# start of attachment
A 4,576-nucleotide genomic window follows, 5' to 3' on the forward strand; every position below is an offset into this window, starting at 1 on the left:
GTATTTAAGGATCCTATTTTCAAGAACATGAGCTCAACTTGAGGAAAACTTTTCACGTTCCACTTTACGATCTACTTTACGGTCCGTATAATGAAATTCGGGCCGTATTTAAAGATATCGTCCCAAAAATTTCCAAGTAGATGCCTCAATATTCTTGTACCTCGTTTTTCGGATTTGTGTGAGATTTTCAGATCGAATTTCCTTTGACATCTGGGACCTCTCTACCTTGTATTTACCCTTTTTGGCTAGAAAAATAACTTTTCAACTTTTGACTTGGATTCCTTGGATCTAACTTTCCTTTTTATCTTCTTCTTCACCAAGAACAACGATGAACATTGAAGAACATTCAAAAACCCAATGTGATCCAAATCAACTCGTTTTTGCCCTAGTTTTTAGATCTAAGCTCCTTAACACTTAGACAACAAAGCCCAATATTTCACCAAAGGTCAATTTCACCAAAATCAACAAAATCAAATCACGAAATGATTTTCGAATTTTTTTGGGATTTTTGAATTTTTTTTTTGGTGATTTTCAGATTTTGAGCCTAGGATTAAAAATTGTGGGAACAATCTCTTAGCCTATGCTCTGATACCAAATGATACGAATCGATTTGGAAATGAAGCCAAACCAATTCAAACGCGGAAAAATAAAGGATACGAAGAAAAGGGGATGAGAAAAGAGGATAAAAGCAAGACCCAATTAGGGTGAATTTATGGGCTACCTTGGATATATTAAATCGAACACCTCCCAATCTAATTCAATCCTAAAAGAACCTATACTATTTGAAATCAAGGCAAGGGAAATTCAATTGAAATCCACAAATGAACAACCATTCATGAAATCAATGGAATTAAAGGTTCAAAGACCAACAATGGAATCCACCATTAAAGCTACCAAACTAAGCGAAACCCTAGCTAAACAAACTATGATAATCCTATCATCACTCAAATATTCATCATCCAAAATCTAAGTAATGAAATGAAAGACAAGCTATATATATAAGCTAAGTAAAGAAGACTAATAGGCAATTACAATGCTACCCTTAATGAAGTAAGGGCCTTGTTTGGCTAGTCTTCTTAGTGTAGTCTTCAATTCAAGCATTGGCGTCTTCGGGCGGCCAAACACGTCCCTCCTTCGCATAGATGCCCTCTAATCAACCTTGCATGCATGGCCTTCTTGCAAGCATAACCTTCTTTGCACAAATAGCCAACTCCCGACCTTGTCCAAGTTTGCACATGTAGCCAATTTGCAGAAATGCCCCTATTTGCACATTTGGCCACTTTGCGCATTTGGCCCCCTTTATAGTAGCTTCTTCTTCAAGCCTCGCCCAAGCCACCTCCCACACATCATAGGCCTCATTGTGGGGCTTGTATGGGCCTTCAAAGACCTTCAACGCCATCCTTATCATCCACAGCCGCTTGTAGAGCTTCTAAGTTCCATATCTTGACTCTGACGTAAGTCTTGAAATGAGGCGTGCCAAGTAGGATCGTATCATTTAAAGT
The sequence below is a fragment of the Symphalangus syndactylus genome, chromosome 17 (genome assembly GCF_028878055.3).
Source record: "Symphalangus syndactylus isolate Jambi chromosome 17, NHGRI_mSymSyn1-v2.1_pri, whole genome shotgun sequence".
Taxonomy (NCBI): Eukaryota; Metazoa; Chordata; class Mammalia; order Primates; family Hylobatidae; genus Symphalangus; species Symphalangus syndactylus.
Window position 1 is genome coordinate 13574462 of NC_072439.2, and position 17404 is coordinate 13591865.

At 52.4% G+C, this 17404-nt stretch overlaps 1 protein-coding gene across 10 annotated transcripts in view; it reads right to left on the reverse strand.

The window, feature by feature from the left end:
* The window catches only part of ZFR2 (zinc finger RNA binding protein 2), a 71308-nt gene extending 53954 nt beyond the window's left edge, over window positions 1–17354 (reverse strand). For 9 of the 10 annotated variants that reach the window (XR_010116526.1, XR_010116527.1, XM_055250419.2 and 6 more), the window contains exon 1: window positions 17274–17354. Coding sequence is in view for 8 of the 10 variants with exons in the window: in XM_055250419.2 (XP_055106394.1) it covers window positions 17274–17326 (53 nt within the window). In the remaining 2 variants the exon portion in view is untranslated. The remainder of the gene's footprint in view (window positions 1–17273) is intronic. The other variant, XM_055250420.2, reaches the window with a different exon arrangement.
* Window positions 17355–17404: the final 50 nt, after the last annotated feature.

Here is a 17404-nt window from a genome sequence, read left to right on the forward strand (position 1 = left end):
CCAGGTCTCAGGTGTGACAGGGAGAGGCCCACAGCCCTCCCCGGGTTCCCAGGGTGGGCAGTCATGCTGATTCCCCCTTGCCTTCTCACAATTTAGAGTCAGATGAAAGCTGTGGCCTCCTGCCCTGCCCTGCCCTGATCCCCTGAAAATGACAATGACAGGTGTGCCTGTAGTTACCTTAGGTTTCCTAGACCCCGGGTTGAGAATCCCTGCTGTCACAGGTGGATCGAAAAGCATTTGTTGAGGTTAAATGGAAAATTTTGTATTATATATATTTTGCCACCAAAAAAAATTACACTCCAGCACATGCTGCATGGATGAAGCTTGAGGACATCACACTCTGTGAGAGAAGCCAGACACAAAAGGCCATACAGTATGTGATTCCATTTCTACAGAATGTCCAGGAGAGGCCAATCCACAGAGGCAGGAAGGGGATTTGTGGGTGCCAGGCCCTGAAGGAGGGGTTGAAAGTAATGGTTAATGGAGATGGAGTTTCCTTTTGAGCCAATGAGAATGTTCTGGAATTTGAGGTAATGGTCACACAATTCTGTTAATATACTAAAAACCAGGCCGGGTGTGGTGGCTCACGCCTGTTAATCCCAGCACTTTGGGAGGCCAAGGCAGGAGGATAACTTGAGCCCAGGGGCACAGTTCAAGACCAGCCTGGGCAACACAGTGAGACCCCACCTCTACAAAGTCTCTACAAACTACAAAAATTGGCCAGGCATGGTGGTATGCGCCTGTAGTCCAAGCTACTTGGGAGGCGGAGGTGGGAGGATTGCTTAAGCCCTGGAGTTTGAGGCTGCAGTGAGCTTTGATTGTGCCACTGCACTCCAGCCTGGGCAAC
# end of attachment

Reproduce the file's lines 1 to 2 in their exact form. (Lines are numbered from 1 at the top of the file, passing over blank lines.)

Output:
A 4,576-nucleotide genomic window follows, 5' to 3' on the forward strand; every position below is an offset into this window, starting at 1 on the left:
GTATTTAAGGATCCTATTTTCAAGAACATGAGCTCAACTTGAGGAAAACTTTTCACGTTCCACTTTACGATCTACTTTACGGTCCGTATAATGAAATTCGGGCCGTATTTAAAGATATCGTCCCAAAAATTTCCAAGTAGATGCCTCAATATTCTTGTACCTCGTTTTTCGGATTTGTGTGAGATTTTCAGATCGAATTTCCTTTGACATCTGGGACCTCTCTACCTTGTATTTACCCTTTTTGGCTAGAAAAATAACTTTTCAACTTTTGACTTGGATTCCTTGGATCTAACTTTCCTTTTTATCTTCTTCTTCACCAAGAACAACGATGAACATTGAAGAACATTCAAAAACCCAATGTGATCCAAATCAACTCGTTTTTGCCCTAGTTTTTAGATCTAAGCTCCTTAACACTTAGACAACAAAGCCCAATATTTCACCAAAGGTCAATTTCACCAAAATCAACAAAATCAAATCACGAAATGATTTTCGAATTTTTTTGGGATTTTTGAATTTTTTTTTTGGTGATTTTCAGATTTTGAGCCTAGGATTAAAAATTGTGGGAACAATCTCTTAGCCTATGCTCTGATACCAAATGATACGAATCGATTTGGAAATGAAGCCAAACCAATTCAAACGCGGAAAAATAAAGGATACGAAGAAAAGGGGATGAGAAAAGAGGATAAAAGCAAGACCCAATTAGGGTGAATTTATGGGCTACCTTGGATATATTAAATCGAACACCTCCCAATCTAATTCAATCCTAAAAGAACCTATACTATTTGAAATCAAGGCAAGGGAAATTCAATTGAAATCCACAAATGAACAACCATTCATGAAATCAATGGAATTAAAGGTTCAAAGACCAACAATGGAATCCACCATTAAAGCTACCAAACTAAGCGAAACCCTAGCTAAACAAACTATGATAATCCTATCATCACTCAAATATTCATCATCCAAAATCTAAGTAATGAAATGAAAGACAAGCTATATATATAAGCTAAGTAAAGAAGACTAATAGGCAATTACAATGCTACCCTTAATGAAGTAAGGGCCTTGTTTGGCTAGTCTTCTTAGTGTAGTCTTCAATTCAAGCATTGGCGTCTTCGGGCGGCCAAACACGTCCCTCCTTCGCATAGATGCCCTCTAATCAACCTTGCATGCATGGCCTTCTTGCAAGCATAACCTTCTTTGCACAAATAGCCAACTCCCGACCTTGTCCAAGTTTGCACATGTAGCCAATTTGCAGAAATGCCCCTATTTGCACATTTGGCCACTTTGCGCATTTGGCCCCCTTTATAGTAGCTTCTTCTTCAAGCCTCGCCCAAGCCACCTCCCACACATCATAGGCCTCATTGTGGGGCTTGTATGGGCCTTCAAAGACCTTCAACGCCATCCTTATCATCCACAGCCGCTTGTAGAGCTTCTAAGTTCCATATCTTGACTCTGACGTAAGTCTTGAAATGAGGCGTGCCAAGTAGGATCGTATCATTTAAAGT